Nitrous oxide scavenging in the 21st Century
A frequently asked question – ‘Why should I scavenge when using nitrous oxide sedation?’
The immediate answer is – if you do not, then it is a direct contravention of health and safety on the part of yourself and your staff. Of course, the subject is much more complicated than any simplistic answer and this article will assist with offering a guide to a somewhat misunderstood area of dentistry.
Perhaps a start could be made by looking at some of the standards and white papers that touch on the subject. A white paper commissioned by the Department of Health and published in 2003; Conscious Sedation in the Provision of Dental Care Report of an Expert Group on Sedation for Dentistry mentions scavenging in chapter nine and states: “Scavenging of waste gases must be active and sufficient to fully conform to current COSHH standards. Breathing systems should have a separate inspiratory and expiratory limb to allow proper scavenging. Nasal masks should be close fitting providing a good seal without air entrainment valves.” The definition is fair enough but how does it translate into a good workable system? The paragraph offers three reference sources:
• Anaesthetic and analgesic machines BS4273: 1997 British Standards Institution
• Anaesthetic Agents: Controlling exposure under COSHH. HSAC. HMSO. 1995
• Witcher CE, Zimmerman DC, Yom EM, Piziali RL Control of occupational exposure in the dental operatory. Journal of the American Dental Association (ADA) 1997, 95: 763-776.
Perhaps most interesting is the reference to the ADA. This is a reflection on the fact that the majority of inhalation sedation equipment in use today in the UK is of American origin. Manufacturing of the Quantiflex range; MDM and Mark I (later replaced by Mark II) by Cyprane, began in Keighley in the 1960s under license from Fraser Sweatman. At that time two types of system were available:
• Non-scavenging system (side tubes, exhaling valve)
• Passive system (clear corru-gated 22mm hose, blanking cap)
Manufacturing in the UK ceased in the early 70s, but continues to this day in the USA. Use of the non- scavenging system declined rapidly from the late 90s, but use of the Passive system continued until the then manufacturer, Porter Instruments, ceased production in early 2010. As a result, the standards for scavenging between the UK and USA have always seemed to be intertwined and dependant on the types of equipment available. As standards and attitudes have changed, then what is considered acceptable in scavenging has changed also.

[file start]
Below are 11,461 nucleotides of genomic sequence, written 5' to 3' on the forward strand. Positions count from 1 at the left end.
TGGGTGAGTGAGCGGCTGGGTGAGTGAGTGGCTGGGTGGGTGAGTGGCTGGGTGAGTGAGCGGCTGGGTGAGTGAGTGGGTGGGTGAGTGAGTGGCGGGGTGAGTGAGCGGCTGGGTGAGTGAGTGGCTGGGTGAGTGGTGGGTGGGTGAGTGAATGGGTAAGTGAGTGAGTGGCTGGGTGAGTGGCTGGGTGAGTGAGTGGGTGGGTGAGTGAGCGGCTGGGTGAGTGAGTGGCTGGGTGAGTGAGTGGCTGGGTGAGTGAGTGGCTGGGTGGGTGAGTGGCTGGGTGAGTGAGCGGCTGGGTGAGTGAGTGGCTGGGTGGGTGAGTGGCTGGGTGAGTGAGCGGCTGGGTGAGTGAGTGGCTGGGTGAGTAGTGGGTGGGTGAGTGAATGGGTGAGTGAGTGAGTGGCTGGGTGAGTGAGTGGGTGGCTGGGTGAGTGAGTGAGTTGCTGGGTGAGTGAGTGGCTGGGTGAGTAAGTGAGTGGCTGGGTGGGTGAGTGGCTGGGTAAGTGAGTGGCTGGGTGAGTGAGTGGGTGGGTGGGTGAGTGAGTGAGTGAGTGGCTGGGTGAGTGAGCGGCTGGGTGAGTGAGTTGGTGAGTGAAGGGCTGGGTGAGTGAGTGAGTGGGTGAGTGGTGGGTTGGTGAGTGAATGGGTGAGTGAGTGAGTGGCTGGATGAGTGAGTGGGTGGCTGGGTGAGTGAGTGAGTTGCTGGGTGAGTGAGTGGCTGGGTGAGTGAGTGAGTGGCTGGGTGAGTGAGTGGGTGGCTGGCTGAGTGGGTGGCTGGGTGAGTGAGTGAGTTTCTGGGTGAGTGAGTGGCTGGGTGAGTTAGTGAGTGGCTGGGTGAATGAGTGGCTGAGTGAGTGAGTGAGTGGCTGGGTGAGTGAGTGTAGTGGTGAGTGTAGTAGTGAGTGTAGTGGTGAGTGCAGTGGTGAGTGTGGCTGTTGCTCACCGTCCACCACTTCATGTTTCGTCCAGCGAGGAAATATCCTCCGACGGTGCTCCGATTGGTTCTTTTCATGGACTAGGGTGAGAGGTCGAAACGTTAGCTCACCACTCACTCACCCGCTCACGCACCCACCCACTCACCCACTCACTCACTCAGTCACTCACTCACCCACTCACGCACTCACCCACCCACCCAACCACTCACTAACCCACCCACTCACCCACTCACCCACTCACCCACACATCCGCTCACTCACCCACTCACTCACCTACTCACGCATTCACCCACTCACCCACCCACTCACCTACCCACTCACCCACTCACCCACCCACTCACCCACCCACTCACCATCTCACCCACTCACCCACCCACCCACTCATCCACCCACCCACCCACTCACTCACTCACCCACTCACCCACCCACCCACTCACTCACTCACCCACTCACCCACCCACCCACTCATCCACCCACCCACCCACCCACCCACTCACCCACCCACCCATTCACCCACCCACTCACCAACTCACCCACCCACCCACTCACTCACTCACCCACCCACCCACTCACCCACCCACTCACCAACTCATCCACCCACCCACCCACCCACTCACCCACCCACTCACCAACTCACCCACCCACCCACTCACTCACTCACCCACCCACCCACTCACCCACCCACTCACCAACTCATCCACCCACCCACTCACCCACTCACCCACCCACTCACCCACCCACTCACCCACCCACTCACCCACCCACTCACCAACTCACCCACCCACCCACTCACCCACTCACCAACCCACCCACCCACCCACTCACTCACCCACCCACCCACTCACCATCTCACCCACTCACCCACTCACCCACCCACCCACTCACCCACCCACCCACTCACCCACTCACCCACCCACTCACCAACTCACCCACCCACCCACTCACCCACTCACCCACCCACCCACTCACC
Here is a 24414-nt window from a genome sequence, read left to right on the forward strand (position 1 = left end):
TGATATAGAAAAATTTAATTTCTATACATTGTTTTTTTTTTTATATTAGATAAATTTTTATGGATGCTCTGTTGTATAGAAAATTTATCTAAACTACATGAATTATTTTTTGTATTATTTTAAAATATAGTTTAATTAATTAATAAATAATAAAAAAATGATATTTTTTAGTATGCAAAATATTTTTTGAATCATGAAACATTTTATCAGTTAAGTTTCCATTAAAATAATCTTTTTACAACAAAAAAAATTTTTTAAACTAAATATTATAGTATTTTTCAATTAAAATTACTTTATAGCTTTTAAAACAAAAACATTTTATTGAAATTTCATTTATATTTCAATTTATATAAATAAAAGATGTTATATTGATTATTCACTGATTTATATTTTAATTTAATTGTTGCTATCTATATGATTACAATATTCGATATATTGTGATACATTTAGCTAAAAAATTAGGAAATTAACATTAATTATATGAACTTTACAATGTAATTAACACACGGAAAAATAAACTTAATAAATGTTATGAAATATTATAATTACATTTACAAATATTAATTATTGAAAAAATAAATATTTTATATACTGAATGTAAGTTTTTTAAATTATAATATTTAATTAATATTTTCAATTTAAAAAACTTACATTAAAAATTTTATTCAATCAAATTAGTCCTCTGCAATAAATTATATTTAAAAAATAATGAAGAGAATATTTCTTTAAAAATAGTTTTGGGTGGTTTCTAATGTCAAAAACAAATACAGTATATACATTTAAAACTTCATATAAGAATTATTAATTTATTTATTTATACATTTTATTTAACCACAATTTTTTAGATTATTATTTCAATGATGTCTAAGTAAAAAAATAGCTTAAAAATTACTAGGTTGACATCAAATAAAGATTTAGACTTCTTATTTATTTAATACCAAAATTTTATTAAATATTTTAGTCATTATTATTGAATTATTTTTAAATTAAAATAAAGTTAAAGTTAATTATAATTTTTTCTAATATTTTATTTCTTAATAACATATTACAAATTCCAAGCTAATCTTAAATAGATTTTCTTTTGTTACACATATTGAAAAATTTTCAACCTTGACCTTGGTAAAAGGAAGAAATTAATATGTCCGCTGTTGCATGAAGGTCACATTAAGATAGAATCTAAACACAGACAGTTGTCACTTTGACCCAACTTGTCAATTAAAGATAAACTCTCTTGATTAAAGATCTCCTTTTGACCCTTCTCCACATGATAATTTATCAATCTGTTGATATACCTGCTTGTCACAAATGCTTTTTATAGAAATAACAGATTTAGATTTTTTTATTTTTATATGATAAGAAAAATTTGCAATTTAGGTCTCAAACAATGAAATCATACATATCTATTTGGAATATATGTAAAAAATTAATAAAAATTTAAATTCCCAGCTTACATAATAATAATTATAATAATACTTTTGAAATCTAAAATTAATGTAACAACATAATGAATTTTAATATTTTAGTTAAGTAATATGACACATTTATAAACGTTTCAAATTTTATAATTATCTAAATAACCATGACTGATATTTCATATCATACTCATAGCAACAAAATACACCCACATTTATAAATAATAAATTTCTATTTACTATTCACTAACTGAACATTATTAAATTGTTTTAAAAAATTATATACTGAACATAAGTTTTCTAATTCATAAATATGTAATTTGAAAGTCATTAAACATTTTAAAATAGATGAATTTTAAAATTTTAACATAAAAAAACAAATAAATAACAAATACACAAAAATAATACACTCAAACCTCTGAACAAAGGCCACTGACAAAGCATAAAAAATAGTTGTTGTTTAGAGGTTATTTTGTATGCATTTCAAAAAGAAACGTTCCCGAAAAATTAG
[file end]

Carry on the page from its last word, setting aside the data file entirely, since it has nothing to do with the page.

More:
In 1994, NIOSHH (National Institute for Occupational Safety and Health) published a technical report: Control of Nitrous Oxide in Dental Operatories.1 The section on scavenging systems states: “A scavenging system, simply defined, is a means to collect and remove excess gases to prevent them from being vented back into the operating room. Installation of an efficient scavenging system is the most important step in reducing trace gas concentrations. It has been demonstrated that ambient concentrations have been lowered by 90 per cent through the use of an efficient system.” The section is quite comprehensive and details trials using various types of then commercially available systems. This was followed by an article published in General Dentistry, September/October 2002 entitled “Clinical Evaluation of the efficacy of three nitrous oxide scavenging units during dental treatment” Certismo, Walton, Hartzell, Farris. It discussed three breathing systems available at that time; Porter-brown, Matrx ANS and Accutron. The findings concurred with the NIOSHH report in determining that the most efficient system was the Porter-brown – the only ‘double mask’ system.
Now we come to the universally accepted standard of what comprises ‘active’ dental scavenging. The word dental is used quite purposefully, as scavenging for dental application is quite different for that used for general anaes- thesia. This is quite often where the most common misunderstandings occur. The regulations for installation and use of medical gases and anaesthetic gas scavenging are contained within HTM 02-01 published in 2006. However, much of this is concerned with hospital use – operating theatres etc and dental application only receives a very small mention – the addition being made at the 11th hour, so to speak. Dental scavenging is dealt with in Chapter 10 – Anaesthetic Gas Scavenging Disposal Systems and also Appendix L; sections 8, 9 & 10.2